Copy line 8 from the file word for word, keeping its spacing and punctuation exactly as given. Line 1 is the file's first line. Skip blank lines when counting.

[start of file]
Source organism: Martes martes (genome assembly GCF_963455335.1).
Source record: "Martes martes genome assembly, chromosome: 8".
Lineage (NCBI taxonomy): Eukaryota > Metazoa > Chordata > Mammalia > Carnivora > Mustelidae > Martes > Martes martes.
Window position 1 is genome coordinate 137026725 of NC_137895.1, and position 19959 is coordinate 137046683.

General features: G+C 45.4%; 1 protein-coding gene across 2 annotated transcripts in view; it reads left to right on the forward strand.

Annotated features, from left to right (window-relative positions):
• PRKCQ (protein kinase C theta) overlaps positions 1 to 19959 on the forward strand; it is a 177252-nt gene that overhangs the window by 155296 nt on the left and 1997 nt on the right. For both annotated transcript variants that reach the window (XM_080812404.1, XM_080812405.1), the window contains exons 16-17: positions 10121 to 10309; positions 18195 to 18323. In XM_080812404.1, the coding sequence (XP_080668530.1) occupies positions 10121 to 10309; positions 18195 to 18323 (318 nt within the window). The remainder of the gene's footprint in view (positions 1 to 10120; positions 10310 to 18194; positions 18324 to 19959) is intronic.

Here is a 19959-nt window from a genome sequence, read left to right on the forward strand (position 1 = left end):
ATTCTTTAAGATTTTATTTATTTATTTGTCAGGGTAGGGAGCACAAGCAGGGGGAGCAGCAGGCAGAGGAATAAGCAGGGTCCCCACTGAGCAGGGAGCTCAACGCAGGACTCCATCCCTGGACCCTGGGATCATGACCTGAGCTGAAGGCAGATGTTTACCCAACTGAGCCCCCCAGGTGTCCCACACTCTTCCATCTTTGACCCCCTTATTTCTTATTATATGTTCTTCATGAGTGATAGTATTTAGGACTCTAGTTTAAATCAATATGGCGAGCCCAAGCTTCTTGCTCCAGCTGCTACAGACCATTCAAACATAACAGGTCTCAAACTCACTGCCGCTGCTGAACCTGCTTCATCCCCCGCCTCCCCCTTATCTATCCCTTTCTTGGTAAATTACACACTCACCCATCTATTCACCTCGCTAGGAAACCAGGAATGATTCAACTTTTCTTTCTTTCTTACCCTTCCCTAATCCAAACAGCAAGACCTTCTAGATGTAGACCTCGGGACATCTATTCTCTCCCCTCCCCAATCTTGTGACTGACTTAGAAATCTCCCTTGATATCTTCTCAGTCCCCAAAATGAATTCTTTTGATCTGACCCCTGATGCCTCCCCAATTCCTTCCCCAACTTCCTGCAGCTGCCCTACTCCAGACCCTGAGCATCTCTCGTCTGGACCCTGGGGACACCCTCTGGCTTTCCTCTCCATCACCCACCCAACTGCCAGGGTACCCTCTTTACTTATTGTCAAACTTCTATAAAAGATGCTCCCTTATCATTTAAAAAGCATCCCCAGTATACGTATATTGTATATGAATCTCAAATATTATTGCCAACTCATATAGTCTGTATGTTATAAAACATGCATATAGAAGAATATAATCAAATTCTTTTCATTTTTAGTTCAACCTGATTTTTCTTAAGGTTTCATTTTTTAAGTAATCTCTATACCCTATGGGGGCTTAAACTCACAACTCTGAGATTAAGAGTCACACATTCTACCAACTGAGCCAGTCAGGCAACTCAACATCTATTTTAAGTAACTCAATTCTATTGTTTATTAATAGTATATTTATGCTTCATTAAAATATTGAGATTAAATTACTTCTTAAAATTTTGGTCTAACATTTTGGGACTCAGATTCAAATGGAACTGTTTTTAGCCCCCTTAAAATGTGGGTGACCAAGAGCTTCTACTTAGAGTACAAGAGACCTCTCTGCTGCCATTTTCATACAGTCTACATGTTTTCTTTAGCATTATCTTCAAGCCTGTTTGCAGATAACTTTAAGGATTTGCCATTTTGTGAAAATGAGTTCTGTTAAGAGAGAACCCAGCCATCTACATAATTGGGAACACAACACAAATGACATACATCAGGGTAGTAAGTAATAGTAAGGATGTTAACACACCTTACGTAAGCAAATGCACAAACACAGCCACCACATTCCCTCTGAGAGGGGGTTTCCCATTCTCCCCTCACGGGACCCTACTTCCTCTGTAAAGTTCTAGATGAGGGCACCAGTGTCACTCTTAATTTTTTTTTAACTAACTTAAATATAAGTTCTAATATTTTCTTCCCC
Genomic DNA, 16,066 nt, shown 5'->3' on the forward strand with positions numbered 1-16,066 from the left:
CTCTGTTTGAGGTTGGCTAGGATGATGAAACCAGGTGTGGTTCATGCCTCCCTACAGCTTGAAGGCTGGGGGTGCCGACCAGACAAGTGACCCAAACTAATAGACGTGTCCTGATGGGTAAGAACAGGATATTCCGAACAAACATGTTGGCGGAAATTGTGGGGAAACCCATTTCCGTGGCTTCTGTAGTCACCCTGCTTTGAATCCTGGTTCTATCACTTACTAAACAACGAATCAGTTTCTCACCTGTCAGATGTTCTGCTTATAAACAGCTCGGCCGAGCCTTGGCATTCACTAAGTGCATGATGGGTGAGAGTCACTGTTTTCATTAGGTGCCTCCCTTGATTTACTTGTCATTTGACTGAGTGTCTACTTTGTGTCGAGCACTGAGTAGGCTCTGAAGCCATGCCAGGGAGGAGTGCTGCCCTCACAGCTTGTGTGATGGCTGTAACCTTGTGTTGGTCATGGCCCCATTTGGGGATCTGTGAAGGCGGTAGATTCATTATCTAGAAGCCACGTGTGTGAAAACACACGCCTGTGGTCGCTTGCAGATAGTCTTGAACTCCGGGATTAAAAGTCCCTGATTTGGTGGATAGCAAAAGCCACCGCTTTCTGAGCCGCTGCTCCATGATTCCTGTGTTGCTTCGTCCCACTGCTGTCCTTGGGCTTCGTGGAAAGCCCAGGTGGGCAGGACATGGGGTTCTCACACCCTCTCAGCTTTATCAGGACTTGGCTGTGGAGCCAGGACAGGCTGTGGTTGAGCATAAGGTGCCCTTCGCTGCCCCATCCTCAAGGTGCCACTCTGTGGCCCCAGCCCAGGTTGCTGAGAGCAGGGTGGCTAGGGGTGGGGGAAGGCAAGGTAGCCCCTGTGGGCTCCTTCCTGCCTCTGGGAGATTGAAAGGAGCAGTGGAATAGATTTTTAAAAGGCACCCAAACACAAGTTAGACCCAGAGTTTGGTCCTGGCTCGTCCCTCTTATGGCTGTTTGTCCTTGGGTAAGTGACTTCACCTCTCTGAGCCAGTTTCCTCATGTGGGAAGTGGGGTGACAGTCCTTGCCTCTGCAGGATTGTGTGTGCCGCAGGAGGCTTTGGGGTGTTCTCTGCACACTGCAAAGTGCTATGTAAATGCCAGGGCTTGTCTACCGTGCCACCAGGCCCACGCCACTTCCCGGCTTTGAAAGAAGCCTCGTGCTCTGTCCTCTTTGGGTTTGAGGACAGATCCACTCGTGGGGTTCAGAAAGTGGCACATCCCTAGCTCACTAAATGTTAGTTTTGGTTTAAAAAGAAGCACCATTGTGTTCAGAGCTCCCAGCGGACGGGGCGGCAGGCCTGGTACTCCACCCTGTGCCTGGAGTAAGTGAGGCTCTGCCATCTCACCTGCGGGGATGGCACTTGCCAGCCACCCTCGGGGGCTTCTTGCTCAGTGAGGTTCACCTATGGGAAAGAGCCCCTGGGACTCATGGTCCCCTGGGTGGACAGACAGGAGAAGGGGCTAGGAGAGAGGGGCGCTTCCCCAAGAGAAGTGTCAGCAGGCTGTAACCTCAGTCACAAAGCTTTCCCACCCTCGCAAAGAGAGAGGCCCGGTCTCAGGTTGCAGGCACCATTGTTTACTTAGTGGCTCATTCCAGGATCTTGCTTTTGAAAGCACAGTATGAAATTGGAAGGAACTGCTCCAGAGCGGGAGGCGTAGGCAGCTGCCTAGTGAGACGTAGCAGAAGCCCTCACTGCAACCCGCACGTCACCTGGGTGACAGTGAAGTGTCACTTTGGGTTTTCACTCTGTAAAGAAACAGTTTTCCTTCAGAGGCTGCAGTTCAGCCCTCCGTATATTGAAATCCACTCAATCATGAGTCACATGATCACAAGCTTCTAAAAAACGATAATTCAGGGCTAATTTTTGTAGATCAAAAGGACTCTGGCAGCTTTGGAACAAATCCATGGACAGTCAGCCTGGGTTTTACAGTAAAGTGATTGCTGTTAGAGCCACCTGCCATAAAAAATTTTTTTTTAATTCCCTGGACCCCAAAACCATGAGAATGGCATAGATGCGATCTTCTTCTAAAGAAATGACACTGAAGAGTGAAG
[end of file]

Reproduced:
Here is a 19959-nt window from a genome sequence, read left to right on the forward strand (position 1 = left end):